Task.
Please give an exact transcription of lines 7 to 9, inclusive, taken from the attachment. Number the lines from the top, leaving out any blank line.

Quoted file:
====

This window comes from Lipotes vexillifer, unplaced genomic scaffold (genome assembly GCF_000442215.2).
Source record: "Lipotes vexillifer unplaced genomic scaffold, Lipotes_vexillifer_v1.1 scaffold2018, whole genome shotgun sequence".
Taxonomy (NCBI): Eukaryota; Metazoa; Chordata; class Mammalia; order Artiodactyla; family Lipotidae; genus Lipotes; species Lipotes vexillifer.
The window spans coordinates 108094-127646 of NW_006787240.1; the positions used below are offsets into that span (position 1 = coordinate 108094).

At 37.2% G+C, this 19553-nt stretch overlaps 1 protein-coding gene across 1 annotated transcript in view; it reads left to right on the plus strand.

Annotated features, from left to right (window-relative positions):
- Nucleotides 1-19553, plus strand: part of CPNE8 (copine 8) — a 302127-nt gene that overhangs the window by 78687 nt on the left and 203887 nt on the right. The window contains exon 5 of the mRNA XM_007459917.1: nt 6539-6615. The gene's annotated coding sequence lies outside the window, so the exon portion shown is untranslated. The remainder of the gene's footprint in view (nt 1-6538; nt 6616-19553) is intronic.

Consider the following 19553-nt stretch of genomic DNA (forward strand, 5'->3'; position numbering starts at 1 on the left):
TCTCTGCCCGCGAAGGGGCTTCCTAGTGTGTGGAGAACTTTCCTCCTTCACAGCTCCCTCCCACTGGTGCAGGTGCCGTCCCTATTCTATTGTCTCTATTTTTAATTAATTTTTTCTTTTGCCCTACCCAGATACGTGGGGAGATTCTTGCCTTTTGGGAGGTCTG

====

- Nucleotides 1-19553, plus strand: part of CPNE8 (copine 8) — a 302127-nt gene that overhangs the window by 78687 nt on the left and 203887 nt on the right. The window contains exon 5 of the mRNA XM_007459917.1: nt 6539-6615. The gene's annotated coding sequence lies outside the window, so the exon portion shown is untranslated. The remainder of the gene's footprint in view (nt 1-6538; nt 6616-19553) is intronic.

Consider the following 19553-nt stretch of genomic DNA (forward strand, 5'->3'; position numbering starts at 1 on the left):
TCTCTGCCCGCGAAGGGGCTTCCTAGTGTGTGGAGAACTTTCCTCCTTCACAGCTCCCTCCCACTGGTGCAGGTGCCGTCCCTATTCTATTGTCTCTATTTTTAATTAATTTTTTCTTTTGCCCTACCCAGATACGTGGGGAGATTCTTGCCTTTTGGGAGGTCTG